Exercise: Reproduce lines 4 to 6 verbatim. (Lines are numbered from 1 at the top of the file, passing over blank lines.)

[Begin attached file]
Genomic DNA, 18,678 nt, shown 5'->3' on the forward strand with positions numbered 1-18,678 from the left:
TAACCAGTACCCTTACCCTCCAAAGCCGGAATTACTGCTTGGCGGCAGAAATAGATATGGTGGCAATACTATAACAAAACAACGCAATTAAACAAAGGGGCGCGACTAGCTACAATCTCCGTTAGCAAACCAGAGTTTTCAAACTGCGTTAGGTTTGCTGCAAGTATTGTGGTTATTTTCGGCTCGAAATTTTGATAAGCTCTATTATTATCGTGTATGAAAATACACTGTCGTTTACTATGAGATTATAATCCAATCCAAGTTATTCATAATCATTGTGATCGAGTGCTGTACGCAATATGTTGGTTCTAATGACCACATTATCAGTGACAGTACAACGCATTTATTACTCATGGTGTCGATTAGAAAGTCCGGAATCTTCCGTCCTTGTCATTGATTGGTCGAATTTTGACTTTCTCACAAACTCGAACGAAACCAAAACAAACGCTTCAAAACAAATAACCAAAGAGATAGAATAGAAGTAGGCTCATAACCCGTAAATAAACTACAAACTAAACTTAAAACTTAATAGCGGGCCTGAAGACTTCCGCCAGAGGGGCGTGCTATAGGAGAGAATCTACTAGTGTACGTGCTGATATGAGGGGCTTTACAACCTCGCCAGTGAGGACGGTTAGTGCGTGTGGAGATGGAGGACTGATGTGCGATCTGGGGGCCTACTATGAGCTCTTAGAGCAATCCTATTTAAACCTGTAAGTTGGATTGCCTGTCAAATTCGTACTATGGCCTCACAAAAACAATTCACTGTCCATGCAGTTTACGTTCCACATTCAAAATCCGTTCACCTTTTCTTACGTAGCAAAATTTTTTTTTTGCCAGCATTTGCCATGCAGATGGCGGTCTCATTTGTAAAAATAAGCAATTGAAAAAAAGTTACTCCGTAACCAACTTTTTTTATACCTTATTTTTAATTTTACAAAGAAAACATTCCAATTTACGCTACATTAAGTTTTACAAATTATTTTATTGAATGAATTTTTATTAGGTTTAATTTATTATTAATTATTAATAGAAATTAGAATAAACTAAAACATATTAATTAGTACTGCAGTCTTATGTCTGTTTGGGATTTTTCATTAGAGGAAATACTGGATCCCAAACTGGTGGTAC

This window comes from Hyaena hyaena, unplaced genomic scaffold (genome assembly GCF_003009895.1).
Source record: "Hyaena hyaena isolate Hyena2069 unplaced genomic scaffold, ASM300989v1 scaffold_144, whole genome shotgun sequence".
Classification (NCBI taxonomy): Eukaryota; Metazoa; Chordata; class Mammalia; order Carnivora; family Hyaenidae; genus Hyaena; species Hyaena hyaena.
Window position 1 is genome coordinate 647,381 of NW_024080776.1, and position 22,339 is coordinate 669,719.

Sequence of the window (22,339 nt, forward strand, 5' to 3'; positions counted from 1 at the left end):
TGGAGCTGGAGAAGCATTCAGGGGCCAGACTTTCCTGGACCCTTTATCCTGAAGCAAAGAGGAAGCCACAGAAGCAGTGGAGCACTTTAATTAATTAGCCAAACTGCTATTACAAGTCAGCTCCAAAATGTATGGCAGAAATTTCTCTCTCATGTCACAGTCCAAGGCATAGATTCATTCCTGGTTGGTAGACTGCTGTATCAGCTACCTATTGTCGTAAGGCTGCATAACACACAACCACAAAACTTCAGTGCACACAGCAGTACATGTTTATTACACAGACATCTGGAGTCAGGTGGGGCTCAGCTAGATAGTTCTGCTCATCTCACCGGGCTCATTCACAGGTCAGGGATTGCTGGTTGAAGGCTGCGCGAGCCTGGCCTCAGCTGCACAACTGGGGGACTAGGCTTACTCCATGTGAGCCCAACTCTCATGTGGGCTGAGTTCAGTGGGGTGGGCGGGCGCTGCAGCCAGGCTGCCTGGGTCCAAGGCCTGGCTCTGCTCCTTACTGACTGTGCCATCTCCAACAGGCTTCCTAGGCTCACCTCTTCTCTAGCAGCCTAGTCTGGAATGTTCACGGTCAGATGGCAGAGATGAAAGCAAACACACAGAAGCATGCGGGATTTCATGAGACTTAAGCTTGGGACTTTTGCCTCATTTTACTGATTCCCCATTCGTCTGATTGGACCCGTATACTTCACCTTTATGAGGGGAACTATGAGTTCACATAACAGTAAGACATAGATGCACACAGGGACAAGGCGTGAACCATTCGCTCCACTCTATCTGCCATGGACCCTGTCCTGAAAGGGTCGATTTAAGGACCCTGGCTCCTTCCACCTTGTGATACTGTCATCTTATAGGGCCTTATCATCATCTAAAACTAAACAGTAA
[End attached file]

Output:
Source record: "Hyaena hyaena isolate Hyena2069 unplaced genomic scaffold, ASM300989v1 scaffold_144, whole genome shotgun sequence".
Classification (NCBI taxonomy): Eukaryota; Metazoa; Chordata; class Mammalia; order Carnivora; family Hyaenidae; genus Hyaena; species Hyaena hyaena.
Window position 1 is genome coordinate 647,381 of NW_024080776.1, and position 22,339 is coordinate 669,719.